To effectively reduce the burden of ALRI mortality, it is important to understand patterns of care-seeking, as well as to quantify the number of cases of untreated ALRI within high mortality countries. However, direct comparisons among countries with high mortality are made difficult by a lack of routinely collected estimates that use similar methodology. Two exceptions to this are the Demographic and Health Surveys (DHS) and Multiple Indicator Cluster Surveys (MICS). These household-level surveys measure health and demographic indicators approximately every 5 years in developing countries using nationally representative samples. They are particularly useful for aggregate estimation of burden because they use a common, standardized approach. DHS data provides information on fertility and health topics, while the MICS is focused on the state of women and children to inform policy and program decisions. DHS and MICS surveys have been intentionally developed to be comparable to each other.

To date, no study has aggregated DHS and MICS indicators to compare ALRI care-seeking and treatment outcomes globally. Though DHS and MICS data are the best source of comparable data, many high-mortality countries have not conducted a DHS or MICS. Fortunately it is possible to use the information from countries which have been surveyed to provide information on those which have not yet been surveyed. This study uses the most recent DHS and MICS data to address two objectives: 1) gain an improved understanding of patterns of care-seeking and antibiotic treatment among countries with DHS and MICS data, and 2) determine whether country-level factors can be used to estimate the burden of cases of untreated ALRI in all high-mortality countries.



DHS datasets (phases 5 and 6) from African and Asian countries were accessed from Datasets were included in the analysis if they contained data points for the components of a restricted ALRI case definition, and the components of either care-seeking behavior or antibiotic treatment (see below). MICS datasets (MICS3 and MICS4) for Asian and African countries were accessed from MICS antibiotic treatment data were accessed through the country final reports [20]. MICS country report information was included if it contained the sufficient data on antibiotic treatment (total and stratified by urban/rural). Estimates of the number of respiratory infection cases in each country were calculated using under-5 population and pneumonia prevalence data from the Child Health Epidemiology Research Group (CHERG), which were recently updated to account for vaccine roll-out [21]. Country-level predictors of the proportion treated with antibiotics were collated from WHO and World Bank datasets [5, 22].

Data management and analysis were conducted using Stata SE 11 (Stata Corp, LP). All data were publically available and not identifiable; therefore ethical review was not required.


DHS and MICS datasets are designed to be highly comparable, and questions on the topic of ALRI were asked in the same manner in both surveys. In this analysis, for both datasets, ALRI was defined as “child under age five who was ill in the previous two weeks with a cough accompanied by short, rapid breathing which the mother considered to be chest-related”. Care-seeking was defined as “mother sought advice or treatment for this illness from any source”. The variables for seeking medical care or seeking public sector care were defined as a composite of answers to the question “the place at which medical treatment or advice was sought for the last episode of fever and/or cough”, the answers to which were not mutually exclusive categories. Seeking medical care specifically involved seeking care at an appropriate medical provider, either in the private or public sector, not including pharmacies. Antibiotic treatment was defined as an affirmative answer to the question “at any time during the illness, the child took an antibiotic pills/syrup or injection for this illness”, or an antibiotic was listed in the “other” or country-specific field of the question “what drugs did name take?” Urban or rural residence in the DHS was defined by each country’s census data [23].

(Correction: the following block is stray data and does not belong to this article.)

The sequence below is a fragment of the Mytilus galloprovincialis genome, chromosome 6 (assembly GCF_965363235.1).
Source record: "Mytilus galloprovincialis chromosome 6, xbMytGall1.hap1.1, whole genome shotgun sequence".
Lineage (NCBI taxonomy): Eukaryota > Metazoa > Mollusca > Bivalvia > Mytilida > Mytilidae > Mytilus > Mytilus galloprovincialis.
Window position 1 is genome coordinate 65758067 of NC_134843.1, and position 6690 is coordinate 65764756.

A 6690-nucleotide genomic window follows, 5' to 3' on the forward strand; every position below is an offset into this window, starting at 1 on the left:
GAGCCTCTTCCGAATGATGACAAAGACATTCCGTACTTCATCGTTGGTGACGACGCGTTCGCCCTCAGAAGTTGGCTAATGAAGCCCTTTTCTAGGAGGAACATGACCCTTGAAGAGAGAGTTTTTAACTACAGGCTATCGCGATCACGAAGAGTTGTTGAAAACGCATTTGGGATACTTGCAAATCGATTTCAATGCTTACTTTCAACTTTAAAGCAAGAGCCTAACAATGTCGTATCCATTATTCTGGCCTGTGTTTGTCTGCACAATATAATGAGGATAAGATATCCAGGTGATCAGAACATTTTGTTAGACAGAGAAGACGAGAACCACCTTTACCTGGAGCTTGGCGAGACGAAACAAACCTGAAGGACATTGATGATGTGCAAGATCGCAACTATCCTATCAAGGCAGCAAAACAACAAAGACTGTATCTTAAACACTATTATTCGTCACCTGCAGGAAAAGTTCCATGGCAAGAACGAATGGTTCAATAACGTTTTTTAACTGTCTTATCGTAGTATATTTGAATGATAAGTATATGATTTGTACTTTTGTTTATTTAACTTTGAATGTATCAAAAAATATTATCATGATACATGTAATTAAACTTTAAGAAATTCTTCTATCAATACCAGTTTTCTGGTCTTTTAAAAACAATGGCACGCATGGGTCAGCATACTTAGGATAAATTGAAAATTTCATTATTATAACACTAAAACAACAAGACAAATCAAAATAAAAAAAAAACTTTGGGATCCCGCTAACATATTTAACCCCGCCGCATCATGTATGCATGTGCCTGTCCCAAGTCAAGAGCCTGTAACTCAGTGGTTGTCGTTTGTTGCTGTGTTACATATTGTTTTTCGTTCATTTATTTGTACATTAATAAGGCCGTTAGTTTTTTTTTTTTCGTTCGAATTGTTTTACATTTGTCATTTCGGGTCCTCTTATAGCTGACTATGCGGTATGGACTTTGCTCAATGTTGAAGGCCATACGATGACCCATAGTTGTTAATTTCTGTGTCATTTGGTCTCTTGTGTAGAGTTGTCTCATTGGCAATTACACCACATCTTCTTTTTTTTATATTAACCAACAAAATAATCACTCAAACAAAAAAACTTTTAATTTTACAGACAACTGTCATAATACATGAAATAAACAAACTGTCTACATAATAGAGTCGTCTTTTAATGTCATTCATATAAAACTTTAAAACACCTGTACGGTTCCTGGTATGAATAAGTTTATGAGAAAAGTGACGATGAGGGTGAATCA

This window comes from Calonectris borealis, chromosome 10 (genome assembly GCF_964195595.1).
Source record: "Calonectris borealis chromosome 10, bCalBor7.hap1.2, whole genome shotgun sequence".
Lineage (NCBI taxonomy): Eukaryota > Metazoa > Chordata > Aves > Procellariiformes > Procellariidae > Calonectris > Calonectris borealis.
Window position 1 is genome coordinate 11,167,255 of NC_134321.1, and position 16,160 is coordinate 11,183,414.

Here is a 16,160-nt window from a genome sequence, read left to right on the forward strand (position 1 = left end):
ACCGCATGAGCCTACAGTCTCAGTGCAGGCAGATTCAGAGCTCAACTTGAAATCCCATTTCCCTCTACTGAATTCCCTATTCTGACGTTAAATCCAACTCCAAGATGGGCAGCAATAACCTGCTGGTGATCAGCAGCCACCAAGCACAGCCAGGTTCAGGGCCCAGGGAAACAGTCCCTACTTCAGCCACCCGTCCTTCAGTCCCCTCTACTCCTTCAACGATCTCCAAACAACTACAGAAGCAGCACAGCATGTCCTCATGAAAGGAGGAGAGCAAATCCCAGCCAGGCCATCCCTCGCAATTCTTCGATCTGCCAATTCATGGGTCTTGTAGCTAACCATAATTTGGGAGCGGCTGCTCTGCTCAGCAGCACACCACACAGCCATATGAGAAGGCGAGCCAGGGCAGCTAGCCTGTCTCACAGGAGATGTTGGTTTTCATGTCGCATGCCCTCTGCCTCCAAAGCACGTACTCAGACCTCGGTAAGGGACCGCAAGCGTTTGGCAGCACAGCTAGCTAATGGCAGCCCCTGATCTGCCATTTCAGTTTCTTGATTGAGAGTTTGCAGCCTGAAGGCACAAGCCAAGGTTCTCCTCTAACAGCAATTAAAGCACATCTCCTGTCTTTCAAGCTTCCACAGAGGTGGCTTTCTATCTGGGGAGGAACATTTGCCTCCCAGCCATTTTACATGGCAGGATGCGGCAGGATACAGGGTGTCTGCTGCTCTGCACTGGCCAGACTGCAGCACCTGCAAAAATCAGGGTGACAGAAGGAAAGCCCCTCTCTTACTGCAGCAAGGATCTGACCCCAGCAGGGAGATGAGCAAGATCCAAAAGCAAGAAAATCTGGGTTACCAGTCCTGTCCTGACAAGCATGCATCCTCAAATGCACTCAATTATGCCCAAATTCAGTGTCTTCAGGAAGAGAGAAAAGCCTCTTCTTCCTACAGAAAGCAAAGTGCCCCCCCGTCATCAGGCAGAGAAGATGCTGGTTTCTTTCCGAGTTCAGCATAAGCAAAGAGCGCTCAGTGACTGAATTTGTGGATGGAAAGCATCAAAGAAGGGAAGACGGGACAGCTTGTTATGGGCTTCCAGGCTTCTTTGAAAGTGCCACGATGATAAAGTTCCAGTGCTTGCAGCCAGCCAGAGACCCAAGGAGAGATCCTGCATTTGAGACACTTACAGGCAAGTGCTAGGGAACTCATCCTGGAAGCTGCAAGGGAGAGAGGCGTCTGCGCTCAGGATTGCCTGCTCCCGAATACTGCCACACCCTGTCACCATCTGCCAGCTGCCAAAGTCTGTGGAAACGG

Country-level descriptive analyses

In order to describe the ALRI treatment patterns across the countries with available data, we calculated the proportions of care-seeking and antibiotic treatment within each country. These estimates were weighted using the standard sampling weights which are provided in the DHS and MICS data. The sampling weights account for each survey design, which included over- and under-sampling of particular regions and allow the calculation of overall national estimates.

We calculated four quantities for each country: (a) the proportion of children with ALRI who received any care (# for whom care was sought/total # of ALRI cases); (b) proportion of children with ALRI who received any medical care (# children for whom medical care was sought/total # of ALRI cases); (c) proportion of children with ALRI who received medical care from a public facility (# of children for whom public care was sought/# for whom care was sought); and (d) proportion of children with ALRI who received antibiotic treatment (# of children who received antibiotics/total # of ALRI cases).